This weekend, “60 Minutes” looked at homelessness in Seattle and got it sorta right. There has been a dramatic rise in unsheltered homelessness on the West Coast, and Seattle has the third highest number of homeless people of any city in the nation. About a third of these are unsheltered.
These are just the plain facts.
The reason that homelessness is rising in Seattle and other places like it, says “60 Minutes,” is not complicated. The cost of housing — driven by that thin expanding slice of the wealthy that is moving here — has risen by 60 percent in Seattle over the past five years alone.
Seattle, along with other tech-heavy West Coast cities like San Francisco, is a magnet for high-earning individuals. They are drawn by lucrative work, cultural amenities geared to the wealthy, and low taxes for the rich.
But for the rest of us, there’s an obvious downside. Woody Guthrie got this right about the West Coast back in 1940 in a song: “But believe it or not, you won’t find it so hot, if you ain’t got the do-re-mi.”
Mayor Jenny Durkan told Anderson Cooper that Seattle has homelessness on the run. “We’ve added 500 shelter beds,” she said, “taken down 1,000 illegal encampments and secured funding for 5,000 units of housing in three years.”
Not so fast, Jenny. This makes it sound like there is shelter to go around and that the solution to housing affordability is only a matter of time. No, and no.
Recent rounds of homeless sweeps under Mayor Durkan have mostly increased the stress on unsheltered people and made them less likely to accept help. New shelter beds have swiftly filled, and little is available to those being displaced that hasn’t already been rejected.
In Seattle and everywhere else, the homeless people who get helped first are those who are most sympathetic: families, veterans and youth. The most visible homeless people, on the other hand, are those that the system has most consistently failed: people who are unsheltered and often struggling with disability and addiction.
And that 5,000 units of housing the mayor talks about? It’s a start. An independent analysis published last year by McKinsey & Company says the region requires at least 14,000 new housing units that are affordable to people who are homeless. That means free or deeply subsidized.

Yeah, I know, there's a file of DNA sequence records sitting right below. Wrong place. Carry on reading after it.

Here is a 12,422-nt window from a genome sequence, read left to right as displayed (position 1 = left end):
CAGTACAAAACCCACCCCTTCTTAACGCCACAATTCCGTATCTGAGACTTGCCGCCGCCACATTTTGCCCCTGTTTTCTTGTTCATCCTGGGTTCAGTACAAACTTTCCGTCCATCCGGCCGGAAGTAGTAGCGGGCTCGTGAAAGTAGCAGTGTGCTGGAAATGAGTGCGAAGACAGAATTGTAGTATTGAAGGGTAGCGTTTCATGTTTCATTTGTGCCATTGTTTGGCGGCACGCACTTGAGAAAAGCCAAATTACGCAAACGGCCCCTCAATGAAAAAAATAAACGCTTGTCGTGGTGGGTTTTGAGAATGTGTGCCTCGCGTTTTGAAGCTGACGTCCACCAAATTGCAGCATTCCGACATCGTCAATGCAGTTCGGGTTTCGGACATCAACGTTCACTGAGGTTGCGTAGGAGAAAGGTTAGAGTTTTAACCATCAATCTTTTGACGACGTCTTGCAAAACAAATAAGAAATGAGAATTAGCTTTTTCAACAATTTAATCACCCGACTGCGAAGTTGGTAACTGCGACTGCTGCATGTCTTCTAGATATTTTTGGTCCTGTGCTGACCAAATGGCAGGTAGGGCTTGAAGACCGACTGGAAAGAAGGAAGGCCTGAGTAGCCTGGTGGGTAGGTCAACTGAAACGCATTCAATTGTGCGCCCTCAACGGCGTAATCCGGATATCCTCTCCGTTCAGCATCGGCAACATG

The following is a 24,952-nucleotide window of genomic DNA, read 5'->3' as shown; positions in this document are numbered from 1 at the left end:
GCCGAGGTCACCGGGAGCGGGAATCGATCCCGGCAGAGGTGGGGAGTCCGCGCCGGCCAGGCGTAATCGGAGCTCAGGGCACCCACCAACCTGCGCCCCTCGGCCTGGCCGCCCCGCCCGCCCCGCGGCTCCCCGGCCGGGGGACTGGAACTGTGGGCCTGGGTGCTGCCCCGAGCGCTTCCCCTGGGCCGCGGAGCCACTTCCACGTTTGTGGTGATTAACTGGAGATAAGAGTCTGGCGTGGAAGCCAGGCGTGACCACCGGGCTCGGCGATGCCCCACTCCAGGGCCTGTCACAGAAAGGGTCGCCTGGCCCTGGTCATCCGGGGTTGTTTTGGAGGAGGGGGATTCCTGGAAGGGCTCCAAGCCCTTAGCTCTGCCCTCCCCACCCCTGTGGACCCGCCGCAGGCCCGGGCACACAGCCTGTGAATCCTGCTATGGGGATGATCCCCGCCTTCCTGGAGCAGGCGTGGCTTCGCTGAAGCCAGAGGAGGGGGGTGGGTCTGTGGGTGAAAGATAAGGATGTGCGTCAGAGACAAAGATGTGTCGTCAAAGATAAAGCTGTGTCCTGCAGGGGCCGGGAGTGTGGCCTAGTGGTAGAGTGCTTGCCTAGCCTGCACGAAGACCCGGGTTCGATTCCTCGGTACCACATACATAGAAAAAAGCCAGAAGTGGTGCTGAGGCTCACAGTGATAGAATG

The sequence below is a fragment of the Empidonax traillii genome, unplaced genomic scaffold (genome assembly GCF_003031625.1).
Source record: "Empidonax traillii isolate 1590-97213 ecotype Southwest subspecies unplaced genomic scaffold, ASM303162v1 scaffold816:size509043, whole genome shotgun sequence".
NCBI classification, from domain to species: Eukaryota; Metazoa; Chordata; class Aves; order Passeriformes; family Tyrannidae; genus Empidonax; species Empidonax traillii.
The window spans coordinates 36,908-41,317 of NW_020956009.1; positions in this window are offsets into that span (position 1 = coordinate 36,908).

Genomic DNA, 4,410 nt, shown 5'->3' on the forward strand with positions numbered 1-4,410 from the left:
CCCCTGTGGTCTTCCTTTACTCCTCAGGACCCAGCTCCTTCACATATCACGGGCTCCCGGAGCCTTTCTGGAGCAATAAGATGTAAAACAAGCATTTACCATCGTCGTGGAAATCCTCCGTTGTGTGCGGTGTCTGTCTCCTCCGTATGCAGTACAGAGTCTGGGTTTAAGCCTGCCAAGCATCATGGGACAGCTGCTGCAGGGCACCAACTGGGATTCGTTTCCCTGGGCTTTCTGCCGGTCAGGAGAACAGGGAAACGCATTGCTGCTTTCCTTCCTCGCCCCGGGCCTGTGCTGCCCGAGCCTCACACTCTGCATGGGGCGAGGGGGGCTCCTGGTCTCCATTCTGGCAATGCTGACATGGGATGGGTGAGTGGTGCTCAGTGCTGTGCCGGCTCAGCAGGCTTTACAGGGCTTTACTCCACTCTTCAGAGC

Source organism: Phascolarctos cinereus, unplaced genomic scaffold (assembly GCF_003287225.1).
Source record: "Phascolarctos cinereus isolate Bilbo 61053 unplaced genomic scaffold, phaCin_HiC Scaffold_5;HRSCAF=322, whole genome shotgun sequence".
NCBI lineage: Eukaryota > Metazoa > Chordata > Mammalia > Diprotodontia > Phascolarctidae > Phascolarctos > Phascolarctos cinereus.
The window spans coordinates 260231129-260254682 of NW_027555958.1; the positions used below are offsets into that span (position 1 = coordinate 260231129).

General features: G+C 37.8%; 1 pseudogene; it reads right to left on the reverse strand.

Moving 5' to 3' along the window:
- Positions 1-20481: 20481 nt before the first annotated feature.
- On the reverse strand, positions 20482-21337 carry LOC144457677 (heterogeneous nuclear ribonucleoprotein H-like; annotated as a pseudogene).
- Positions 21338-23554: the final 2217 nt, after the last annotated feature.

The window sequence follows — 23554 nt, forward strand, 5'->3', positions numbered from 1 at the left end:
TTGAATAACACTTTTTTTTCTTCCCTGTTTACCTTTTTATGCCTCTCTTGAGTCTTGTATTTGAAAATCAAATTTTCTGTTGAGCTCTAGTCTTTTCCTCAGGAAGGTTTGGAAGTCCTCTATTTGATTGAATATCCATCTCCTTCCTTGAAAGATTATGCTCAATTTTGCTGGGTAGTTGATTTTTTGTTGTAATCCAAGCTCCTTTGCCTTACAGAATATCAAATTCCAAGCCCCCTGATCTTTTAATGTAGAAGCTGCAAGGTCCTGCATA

While “60 Minutes” draws a straight line from rising inequality to higher housing costs and increased homelessness, that line of inquiry falls safely short of reaching any real conclusions.
Instead, they offer without comment that President Trump has signed an executive order to explore how housing deregulation might increase supply. Maybe this is their idea of “balance,” but Trump’s proposal is hardly a serious policy solution.
The private market exists to provide housing at a profit. If anyone gets housed in the process, that’s incidental. Under this system, those who provide no profit get no housing. No amount of deregulation will change that.
“60 Minutes” also looks to charitable giving. Amazon, for example, has committed $2 billion to homelessness and early education. They estimate their cash and in-kind gifts to Seattle’s Farestart and Mary’s Place at $130 million. Apple, too, jumped in, pledging to spend $2.5 billion on homelessness in California.
These efforts are necessary but insufficient. Real solutions to homelessness will require about $30 billion in housing subsidies annually. But more to the point, these corporate behemoths must stop pretending they’re our saviors and just pay their taxes like everyone else. Public priorities are best served by public funds, not private charity.
Which brings us back to the problem “60 Minutes” mostly avoids: radical inequality.
To solve homelessness, we need to revisit how the crisis came to be. Since Reagan, we’ve disinvested in essential public goods like housing, health care and human services.
We have done this to disempower the poor while delivering one tax break after another to increase the wealth and political power of the rich.
We have, over the past four decades, severed the relationship between wealth and the public good. Repairing this disconnect is where real solutions to homelessness need to start.
The causes of homelessness, as “60 Minutes” says, are really not that complicated.
What they don’t say is this: Given a bit of political courage, neither are the solutions.
Tim Harris is the Founding Director Real Change and has been active as a poor people’s organizer for more than two decades. Prior to moving to Seattle in 1994, Harris founded street newspaper Spare Change in Boston while working as Executive Director of Boston Jobs with Peace. He can be reached at director (at) realchangenews (dot) org
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